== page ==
Week 9: When are you at your best?
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This Week's Topic: When are you at your best?
Think back to a highpoint or an experience in your life in which you were at your best - whether in a relationship or at work, in your finances or health. What conditions empowered you to be at your best? What character strengths did you tap into? What lessons could you take from the experience and apply to a challenge or opportunity you face now?
In the business world, this type of approach is used in a process called "appreciative inquiry," developed by author and researcher David Cooperrider. But it is a process that can work wonders for us in our personal and professional lives.
Consider for a moment a challenge you are having or a dilemma you'd like to resolve. Chances are, you could easily make a list of the weaknesses, mistakes and problems that led to the problem. Often, when we are trying to fix a problem or improve a situation, we focus on all that is wrong in an effort to try to correct it. This week, I'd like to challenge you to a different approach for creating what you want. Rather than focusing on everything that is wrong in a situation, pinpoint the things that would lead to success. Failure can indeed be a learning tool, but so is success. Appreciation for the steps that have led to your best moments in life may give you the roadmap you need to get unstuck.
Success doesn't happen by accident. There are conditions, strengths and actions that empower your success and resilience. I know that operating within my natural gifts and talents empowers me in my work. Trying to accomplish goals that lie outside of my divine purpose drains my energy - so seven years ago, I took a leap of faith to focus on building a career based on my strengths. Perhaps in important conversations that you have, you may find that you are more effective when you take the time to think through what you need to say and even write it down. If that's what empowers you, then do it. Maybe you've noticed that you have been at your best in maintaining a healthy weight when you set short-term goals or work out with a partner. If so, set yourself up for success by creating the conditions that empower success.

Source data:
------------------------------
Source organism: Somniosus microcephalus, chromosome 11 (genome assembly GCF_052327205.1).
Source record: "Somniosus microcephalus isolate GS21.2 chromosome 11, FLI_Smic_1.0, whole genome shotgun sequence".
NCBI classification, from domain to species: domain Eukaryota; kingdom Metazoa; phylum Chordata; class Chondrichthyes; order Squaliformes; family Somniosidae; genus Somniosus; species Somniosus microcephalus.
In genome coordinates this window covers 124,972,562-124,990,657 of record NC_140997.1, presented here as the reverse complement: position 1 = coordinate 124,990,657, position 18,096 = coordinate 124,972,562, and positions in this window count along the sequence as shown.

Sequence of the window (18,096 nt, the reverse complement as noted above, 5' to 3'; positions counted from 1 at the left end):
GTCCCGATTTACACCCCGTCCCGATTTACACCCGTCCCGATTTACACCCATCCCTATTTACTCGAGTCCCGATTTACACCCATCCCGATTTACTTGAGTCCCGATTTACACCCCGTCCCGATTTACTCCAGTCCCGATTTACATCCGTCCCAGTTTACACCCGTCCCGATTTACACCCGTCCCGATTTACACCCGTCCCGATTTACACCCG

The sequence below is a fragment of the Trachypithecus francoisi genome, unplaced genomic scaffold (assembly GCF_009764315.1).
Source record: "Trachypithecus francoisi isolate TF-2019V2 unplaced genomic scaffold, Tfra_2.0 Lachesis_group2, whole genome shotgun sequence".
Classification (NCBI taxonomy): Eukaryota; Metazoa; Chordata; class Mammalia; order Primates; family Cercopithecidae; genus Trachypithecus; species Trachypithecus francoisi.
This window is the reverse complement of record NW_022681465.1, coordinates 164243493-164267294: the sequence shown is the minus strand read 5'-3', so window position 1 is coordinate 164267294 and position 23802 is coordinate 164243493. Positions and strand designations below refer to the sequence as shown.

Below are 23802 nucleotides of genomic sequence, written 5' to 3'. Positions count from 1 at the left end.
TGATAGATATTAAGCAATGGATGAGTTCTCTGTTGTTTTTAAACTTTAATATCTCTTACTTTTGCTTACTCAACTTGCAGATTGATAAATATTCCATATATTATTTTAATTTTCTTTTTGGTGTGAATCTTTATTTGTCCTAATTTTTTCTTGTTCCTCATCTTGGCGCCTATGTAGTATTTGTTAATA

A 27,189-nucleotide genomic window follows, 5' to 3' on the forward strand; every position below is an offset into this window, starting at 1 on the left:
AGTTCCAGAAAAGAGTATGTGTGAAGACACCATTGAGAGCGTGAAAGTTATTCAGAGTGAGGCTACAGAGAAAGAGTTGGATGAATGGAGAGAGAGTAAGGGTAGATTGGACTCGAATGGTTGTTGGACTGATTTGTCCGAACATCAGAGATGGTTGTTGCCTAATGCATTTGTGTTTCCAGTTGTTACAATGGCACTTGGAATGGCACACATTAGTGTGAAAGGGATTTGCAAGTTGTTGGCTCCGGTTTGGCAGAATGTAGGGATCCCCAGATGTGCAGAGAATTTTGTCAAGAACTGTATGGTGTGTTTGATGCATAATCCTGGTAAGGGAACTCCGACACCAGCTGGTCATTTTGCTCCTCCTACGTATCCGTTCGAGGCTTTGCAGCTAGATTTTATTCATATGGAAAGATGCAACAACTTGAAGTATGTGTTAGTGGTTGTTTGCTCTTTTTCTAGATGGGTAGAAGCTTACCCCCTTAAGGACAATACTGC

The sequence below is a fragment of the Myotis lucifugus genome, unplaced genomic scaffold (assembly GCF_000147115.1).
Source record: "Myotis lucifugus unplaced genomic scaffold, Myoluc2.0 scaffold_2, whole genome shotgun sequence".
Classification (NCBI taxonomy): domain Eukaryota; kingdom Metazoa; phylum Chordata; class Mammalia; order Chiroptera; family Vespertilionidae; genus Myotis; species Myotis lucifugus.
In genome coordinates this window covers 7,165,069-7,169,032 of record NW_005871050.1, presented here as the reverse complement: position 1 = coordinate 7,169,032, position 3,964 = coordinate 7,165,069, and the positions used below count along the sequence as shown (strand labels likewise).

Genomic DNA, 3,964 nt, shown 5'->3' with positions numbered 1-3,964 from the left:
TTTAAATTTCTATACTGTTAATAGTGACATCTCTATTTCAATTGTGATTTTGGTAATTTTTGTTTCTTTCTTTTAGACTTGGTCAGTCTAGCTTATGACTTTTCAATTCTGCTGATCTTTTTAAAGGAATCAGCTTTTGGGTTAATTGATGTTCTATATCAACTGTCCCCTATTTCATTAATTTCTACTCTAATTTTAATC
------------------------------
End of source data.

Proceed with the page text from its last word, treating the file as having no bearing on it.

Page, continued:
There are sometimes areas in which we have not succeeded, but want to. In those instances, pinpoint the root causes of success in people who are role models for you. If you know the role model, ask them to share with you from a high point in their success. If you don't know them, pinpoint the root causes based on what you and others know.
Learning and growth often happen through the failures and adversities of life. But if you make a habit of also learning and appreciating the lessons of relationships that work, careers that soar, and lives that are meaningful, you empower yourself to overcome the inevitable obstacles to success.
My challenge to you this week:
Think back to an experience of success in your life in which you were at your best - whether in a relationship or at work, in your finances or health - and pinpoint the root causes of success in that instance.
In a highpoint example of success, what conditions empowered you to be at your best? What character strengths did you tap into? What lessons could you take from the experience and apply to a challenge or opportunity you face now?
Until next time ...
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Valorie Burton, a life coach and speaker, is the author of Listen to Your Life, Rich Minds, Rich Rewards, What's Really Holding You Back?, Why Not You? and her latest, How Did I Get So Busy? The 28-Day Plan to Free Your Time, Reclaim Your Schedule and Reconnect with What Matters Most. Subscribe to her FREE, inspirational e-newsletter at www.valorieburton.com.
Please feel free to forward the Rich Minds, Rich Rewards E-Newsletter to friends and colleagues, but please forward in its entirety. The Rich Minds, Rich Rewards E-Newsletter is written and distributed by Inspire, Inc. Copyright (c) 2008 Valorie Burton. All rights reserved. www.valorieburton.com.